When it comes to fresh ideas in the homebuilding industry, thousands of conference attendees look forward to touring the New American Home during the National Association of Home Builders (NAHB) International Builders’ Show.
The 31st edition of the NAHB and BUILDER magazine show home is nearing completion in anticipation of this year’s IBS February 4-6 in Las Vegas. A multigenerational desert contemporary situated on a terraced mountainside, the New American Home puts an innovative elevation and family-style living for now and in the future on display.
Serving as a construction technology laboratory with the latest innovations in green building and construction technology, the 6,700-sq-ft show home offers lessons for builders of all types and sizes.
According to the NAHB, as builders and guests walk through the lavishly appointed home, they can imagine how it will make life easier for the home’s occupants, envisioned as a busy, extended family made up of children, parents and grandparents. Design elements from architect Jeffrey Berkus and interior designer Marc Thee of Marc-Michaels Interior Design provide grand spaces for entertaining, areas for homework and schooling, quiet spots for meditation, and multiple outdoor living spaces.
These must-see features include:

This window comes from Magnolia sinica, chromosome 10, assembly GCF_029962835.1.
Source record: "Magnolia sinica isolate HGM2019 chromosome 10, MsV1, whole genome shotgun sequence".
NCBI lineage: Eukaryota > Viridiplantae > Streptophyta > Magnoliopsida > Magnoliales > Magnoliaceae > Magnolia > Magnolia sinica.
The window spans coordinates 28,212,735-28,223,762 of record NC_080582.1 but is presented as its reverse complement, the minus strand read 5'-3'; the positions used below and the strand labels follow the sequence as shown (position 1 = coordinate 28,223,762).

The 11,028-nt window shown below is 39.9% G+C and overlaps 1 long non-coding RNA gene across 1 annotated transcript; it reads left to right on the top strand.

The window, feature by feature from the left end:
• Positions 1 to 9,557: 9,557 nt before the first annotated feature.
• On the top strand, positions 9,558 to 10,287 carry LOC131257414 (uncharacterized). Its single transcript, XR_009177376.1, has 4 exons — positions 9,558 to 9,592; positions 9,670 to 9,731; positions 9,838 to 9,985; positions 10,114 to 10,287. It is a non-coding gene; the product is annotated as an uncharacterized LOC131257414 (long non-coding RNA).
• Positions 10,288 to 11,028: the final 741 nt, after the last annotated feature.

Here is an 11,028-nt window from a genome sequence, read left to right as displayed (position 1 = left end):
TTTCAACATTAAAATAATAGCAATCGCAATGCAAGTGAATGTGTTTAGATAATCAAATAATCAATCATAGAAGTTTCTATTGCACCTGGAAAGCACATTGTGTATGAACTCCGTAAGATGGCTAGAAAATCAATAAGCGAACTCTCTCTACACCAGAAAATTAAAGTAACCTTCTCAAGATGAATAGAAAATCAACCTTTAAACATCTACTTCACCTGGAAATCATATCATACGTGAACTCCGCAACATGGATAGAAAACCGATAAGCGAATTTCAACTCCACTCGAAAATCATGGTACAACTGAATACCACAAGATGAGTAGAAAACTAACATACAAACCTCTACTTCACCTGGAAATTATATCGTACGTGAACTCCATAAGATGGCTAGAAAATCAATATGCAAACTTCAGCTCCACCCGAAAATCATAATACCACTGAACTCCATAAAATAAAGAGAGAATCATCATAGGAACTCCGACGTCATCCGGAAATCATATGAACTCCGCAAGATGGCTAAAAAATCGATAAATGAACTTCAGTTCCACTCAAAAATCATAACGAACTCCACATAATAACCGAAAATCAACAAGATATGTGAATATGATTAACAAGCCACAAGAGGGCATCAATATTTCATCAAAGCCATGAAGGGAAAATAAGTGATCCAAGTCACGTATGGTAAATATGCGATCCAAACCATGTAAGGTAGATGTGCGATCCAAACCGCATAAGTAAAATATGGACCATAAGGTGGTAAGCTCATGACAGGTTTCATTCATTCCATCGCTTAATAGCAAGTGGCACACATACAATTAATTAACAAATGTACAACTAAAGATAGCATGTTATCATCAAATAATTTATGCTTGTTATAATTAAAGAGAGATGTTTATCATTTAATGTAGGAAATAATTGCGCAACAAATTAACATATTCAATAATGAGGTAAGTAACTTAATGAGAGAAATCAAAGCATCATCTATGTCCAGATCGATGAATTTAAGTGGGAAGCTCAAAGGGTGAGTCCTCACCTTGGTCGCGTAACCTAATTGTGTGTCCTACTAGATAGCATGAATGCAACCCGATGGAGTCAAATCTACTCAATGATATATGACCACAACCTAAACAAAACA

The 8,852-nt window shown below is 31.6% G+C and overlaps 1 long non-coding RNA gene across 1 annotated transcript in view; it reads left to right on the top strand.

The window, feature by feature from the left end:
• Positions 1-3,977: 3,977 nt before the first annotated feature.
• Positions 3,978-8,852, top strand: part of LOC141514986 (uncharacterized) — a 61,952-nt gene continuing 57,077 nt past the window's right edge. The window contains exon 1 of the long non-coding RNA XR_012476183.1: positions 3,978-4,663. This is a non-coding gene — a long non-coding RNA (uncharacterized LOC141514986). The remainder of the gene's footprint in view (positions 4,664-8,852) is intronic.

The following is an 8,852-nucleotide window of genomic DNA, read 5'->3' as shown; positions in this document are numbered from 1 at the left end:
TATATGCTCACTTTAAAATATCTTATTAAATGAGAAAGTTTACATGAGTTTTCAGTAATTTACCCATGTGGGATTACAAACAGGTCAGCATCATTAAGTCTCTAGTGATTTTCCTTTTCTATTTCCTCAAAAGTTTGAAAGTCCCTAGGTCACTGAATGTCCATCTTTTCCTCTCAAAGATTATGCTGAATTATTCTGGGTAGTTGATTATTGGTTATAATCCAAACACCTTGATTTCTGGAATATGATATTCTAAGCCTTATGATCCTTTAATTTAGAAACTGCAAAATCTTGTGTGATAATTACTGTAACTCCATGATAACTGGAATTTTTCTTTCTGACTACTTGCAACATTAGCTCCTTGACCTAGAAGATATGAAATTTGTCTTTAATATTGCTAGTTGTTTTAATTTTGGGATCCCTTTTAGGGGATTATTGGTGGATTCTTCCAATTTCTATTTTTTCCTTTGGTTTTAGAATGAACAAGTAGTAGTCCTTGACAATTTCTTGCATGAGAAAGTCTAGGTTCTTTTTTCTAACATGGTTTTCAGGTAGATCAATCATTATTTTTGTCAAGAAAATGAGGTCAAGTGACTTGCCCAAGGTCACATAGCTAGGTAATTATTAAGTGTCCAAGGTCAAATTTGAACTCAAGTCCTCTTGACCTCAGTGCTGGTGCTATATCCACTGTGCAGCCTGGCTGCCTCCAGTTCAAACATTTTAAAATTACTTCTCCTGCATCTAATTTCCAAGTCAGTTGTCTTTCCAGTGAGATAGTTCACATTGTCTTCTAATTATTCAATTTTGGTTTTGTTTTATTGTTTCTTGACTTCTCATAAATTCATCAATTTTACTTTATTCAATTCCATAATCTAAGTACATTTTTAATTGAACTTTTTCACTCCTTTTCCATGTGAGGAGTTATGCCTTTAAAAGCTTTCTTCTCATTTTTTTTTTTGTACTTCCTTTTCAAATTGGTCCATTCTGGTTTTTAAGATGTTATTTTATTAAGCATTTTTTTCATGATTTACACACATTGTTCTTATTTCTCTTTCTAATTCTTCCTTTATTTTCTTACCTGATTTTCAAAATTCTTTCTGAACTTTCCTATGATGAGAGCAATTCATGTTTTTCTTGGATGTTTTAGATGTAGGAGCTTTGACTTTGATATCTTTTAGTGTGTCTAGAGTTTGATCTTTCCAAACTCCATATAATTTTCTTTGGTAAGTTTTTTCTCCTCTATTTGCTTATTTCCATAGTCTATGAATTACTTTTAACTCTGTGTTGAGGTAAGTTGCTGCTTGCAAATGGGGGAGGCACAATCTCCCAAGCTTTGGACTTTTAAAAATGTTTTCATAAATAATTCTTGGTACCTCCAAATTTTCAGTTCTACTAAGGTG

• The indoor/outdoor experience. The home’s open layout fuses the indoors with the outdoors and provides the owners with many spaces to live and work outdoors. These include an outside office space that doubles as a meditation center and a rooftop terrace.
• Design for multigenerational living. The home will comfortably accommodate a three-generation family, with the option of locating the master suite either upstairs or downstairs. A carriage suite with separate access will connect to the house through an elevator. (One side of the elevator opens to the carriage suite; the other opens to the main home.)
• Distance learning opportunities. In a nod to the growing trend of online learning platforms and home schooling, the house will accommodate distance learning. A double island in the kitchen offers space to cook on one side and an informal area on the other so that kids can work on schoolwork while still interacting with the family and being a part of the home’s social sphere.
• Public and private spaces. The house is designed to be both dynamic and soothing, with high ceilings in public spaces, and lower ceilings to create a more intimate feel in the family areas, according to Berkus. There’s also a long gallery that can be used either as a transition space or as a large entertaining space. Prime views are afforded from the dining room, first-floor master suite and rooftop terrace.
• Dramatic floor plan. Custom touches include a water wall, a poolside meditation room and a second-story circulation bridge connecting the core spaces. “This house is based around the idea of flow,” Berkus, who took over the project’s design when his father, Barry Berkus, passed away in November 2012, said. “You’re going to see a lot of ‘memory points’ in the house, as dad would call it—where you walk through and turn a corner and say, ‘Wow.’”